“Audit should be citizen led” – that grey area for “Devolution plc” again

As the article points out, devolution comes with dangers:

” … There is a risk that moves towards greater decentralisation of power to newly empowered spaces – institutions of local government – simply replicate on a smaller scale the weaknesses of the national system. With the focus on new models of governance – directly elected mayors and combined authorities – crafted to suit the accountability requirements of Whitehall, it is important that new opportunities to strengthen accountability of decisions to the public space are not missed.

At core, the challenge for democratic institutions is to blur the boundaries between the governed and the government, creating more space for the former to engage with the latter while ensuring equity of participation and access. In practice at a local level there are more opportunities for this interaction – not simply due to proximity enabling direct engagement but because shared space in communities creates a focus for deliberation. There are already examples of local authorities pioneering new approaches, such as Oldham’s Co-operative Borough (as opposed to council), which involves developing the community leadership skills of elected members. The devolution of the entire health budget to Greater Manchester will be an interesting chance to consider how aligning health resource and decision-making more effectively across a place can create greater individual engagement in healthy choices and outcomes. …”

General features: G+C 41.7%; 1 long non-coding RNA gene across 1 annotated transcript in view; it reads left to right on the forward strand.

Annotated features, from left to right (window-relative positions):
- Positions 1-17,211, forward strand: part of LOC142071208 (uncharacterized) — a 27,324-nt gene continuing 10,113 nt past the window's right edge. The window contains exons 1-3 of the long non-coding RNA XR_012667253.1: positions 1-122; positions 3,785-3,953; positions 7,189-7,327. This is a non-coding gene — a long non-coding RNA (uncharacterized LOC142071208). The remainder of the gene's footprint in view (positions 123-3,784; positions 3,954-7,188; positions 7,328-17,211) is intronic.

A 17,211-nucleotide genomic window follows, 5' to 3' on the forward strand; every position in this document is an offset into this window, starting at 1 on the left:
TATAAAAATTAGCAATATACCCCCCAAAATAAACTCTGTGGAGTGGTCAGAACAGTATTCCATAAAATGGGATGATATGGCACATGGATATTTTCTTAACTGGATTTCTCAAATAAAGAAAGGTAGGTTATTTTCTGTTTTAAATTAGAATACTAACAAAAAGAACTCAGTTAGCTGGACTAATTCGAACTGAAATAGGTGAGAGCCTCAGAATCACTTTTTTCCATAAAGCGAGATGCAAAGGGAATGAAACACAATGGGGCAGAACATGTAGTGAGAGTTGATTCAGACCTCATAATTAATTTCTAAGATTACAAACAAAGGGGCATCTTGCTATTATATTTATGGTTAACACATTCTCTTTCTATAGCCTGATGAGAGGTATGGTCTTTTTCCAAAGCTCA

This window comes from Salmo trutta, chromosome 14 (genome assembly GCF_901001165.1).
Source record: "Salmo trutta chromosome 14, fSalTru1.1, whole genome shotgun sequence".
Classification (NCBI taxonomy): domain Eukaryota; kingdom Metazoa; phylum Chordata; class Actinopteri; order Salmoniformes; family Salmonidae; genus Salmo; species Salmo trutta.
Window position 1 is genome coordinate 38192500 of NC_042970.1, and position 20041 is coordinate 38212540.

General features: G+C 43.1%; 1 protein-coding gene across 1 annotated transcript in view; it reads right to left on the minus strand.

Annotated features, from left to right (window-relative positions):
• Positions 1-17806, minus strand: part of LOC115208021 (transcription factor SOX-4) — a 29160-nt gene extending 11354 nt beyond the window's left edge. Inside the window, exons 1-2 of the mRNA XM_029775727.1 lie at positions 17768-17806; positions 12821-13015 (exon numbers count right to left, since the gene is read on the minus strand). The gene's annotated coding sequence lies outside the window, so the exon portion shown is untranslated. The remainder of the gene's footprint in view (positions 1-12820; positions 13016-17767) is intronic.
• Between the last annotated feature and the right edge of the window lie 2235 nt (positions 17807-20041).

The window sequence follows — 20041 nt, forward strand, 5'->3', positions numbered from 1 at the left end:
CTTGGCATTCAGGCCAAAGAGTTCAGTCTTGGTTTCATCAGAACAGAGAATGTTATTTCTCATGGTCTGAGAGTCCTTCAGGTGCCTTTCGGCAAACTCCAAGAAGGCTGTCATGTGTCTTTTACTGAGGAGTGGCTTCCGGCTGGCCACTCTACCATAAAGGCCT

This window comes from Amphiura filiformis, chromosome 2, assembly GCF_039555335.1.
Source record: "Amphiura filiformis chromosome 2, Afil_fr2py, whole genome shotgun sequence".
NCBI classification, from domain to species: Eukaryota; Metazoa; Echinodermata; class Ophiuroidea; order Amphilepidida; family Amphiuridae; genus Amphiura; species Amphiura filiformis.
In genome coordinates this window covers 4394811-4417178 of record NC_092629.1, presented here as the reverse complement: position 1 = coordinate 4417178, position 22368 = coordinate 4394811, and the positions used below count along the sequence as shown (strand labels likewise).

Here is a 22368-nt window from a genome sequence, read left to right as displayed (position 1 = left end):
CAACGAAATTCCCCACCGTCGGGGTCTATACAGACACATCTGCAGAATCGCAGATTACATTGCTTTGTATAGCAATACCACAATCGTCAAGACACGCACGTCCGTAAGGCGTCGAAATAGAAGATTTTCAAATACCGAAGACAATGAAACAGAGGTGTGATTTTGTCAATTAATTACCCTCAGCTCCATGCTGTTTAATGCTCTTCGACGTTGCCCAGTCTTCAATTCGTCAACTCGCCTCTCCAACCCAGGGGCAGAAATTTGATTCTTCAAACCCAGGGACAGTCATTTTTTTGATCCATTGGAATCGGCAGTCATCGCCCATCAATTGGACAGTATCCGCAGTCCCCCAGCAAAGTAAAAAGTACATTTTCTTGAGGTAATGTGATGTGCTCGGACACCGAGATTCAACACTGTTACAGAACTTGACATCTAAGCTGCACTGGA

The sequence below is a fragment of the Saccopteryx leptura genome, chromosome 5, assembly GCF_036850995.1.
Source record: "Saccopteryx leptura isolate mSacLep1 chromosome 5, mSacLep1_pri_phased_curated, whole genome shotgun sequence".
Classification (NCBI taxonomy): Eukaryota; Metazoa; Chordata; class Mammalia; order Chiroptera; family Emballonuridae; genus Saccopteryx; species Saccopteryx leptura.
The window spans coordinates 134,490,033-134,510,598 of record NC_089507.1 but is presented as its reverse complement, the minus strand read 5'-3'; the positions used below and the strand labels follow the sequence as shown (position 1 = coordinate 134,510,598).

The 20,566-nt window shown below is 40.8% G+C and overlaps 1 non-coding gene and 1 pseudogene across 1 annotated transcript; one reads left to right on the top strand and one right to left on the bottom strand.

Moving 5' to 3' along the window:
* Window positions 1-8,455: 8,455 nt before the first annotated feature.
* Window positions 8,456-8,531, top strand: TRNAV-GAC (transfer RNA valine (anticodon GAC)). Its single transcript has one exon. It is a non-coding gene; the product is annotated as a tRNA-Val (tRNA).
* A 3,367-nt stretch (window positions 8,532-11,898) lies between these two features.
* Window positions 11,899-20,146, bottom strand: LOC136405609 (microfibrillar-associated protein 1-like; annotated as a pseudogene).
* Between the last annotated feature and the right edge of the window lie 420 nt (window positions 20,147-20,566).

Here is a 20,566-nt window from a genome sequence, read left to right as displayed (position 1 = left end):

One thought on ““Audit should be citizen led” – that grey area for “Devolution plc” again

  1. For me a few things stand out from the Democratic Audit article:

    A. Why can’t EDDC be more like Oldham Borough Council whose Co-operative Neighbourhood model based on ” citizen-led services, with ward members playing a crucial role to:

    • Reconnect the Council to its residents
    • Create social value for residents and communities
    • Enhance the independence, capability and resilience of individuals
    • Unlock the resource and potential in neighbourhoods
    • Support existing social networks and build collective community capacity
    • Ultimately, reduce demand on the public purse”

    B. The article has a link to the full report (or summary http://www.involve.org.uk/wp-content/uploads/2015/10/Room-for-a-View-summary.pdf ) which lists some metrics of democratic health (paraphrased and related to local government):

    1. Vibrancy of public debate on issues (by residents and the press)
    2. Vibrancy of council debate
    3. How much the council listens to residents
    4. The accountability of the council for its decisions
    5. Whether issues are discussed as part of day-to-day living at home and at work
    6. Whether councils have mechanisms for real self-analysis (i.e. a vibrant Scrutiny function)
    7. A vision about how the council can serve the community and improve the lives of residents and proactive execution of the vision rather than simply doing the minimum required to meet the legal obligations.

    It would be interesting to see how well East Devon District Council and Devon County Council fare when measured against these metrics and compared to more visionary councils like Oldham Borough.


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